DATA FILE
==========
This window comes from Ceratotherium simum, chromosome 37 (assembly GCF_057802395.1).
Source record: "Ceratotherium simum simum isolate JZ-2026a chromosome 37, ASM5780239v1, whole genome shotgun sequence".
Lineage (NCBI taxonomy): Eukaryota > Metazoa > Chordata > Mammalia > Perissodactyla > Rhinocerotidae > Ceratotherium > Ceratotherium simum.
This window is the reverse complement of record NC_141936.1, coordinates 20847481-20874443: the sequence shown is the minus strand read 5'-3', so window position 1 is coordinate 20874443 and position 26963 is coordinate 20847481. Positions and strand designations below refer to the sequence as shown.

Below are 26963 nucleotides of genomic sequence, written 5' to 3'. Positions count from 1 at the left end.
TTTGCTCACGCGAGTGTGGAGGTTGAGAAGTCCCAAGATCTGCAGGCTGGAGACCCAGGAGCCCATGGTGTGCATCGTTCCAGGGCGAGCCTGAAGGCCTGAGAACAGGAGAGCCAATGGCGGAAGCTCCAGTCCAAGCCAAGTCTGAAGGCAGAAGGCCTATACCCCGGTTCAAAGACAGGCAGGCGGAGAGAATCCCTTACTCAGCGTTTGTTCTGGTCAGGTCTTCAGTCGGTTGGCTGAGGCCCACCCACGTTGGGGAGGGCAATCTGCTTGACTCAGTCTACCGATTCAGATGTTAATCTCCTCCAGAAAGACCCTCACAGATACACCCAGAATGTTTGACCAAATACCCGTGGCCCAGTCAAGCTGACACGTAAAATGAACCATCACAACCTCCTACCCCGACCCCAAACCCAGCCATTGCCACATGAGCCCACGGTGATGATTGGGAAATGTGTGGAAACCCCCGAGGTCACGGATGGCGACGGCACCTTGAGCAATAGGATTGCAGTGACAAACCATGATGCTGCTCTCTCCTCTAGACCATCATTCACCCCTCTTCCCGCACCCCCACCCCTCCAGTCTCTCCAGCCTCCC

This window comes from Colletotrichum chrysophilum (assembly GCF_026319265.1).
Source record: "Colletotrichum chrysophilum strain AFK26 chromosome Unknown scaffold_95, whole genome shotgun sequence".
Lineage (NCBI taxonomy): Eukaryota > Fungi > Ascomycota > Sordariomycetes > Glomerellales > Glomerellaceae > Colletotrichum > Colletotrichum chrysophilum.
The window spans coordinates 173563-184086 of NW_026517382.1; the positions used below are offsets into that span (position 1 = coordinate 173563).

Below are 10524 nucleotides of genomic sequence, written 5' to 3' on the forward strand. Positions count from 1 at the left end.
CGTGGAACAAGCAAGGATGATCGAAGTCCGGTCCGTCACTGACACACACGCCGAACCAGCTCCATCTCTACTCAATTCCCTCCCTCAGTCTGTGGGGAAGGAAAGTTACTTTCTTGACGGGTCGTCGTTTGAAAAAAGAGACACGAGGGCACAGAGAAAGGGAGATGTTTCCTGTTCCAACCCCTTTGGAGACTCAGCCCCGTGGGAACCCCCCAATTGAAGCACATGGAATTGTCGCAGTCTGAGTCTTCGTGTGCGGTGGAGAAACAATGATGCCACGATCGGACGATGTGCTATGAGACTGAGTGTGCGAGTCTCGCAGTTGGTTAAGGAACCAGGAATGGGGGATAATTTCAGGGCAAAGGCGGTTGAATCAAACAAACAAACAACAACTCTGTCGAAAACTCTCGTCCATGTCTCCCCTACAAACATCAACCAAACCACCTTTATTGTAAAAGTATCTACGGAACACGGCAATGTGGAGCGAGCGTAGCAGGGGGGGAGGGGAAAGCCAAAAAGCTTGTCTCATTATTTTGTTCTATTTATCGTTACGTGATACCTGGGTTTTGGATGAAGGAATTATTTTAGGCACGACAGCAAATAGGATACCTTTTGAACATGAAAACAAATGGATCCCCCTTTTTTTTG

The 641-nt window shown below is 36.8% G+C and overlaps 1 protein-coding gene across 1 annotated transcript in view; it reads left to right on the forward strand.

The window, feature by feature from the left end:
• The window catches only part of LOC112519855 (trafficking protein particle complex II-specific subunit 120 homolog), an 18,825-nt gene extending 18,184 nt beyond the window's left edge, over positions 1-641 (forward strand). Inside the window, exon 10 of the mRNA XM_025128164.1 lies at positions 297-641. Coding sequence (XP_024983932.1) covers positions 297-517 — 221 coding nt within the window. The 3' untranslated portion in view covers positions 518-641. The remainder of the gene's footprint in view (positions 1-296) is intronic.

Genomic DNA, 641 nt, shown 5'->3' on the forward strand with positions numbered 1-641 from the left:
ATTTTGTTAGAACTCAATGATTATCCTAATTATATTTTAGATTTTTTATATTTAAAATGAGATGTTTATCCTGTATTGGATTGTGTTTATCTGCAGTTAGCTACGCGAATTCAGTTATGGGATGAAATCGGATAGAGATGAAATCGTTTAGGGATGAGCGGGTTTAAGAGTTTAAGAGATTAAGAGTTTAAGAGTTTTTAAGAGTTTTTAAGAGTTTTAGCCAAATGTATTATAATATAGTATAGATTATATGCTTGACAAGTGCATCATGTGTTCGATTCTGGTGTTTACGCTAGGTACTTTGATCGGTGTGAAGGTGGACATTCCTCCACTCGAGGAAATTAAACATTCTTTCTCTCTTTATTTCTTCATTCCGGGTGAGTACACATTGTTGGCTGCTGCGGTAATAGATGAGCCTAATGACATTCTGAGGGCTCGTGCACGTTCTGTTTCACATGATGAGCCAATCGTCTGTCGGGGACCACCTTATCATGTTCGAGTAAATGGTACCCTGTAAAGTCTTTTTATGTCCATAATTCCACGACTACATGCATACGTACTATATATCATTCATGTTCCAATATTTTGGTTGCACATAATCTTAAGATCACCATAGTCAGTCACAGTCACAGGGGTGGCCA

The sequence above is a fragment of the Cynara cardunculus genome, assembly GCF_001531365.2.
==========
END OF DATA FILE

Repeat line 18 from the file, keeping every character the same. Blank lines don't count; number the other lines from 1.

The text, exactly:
The sequence above is a fragment of the Cynara cardunculus genome, assembly GCF_001531365.2.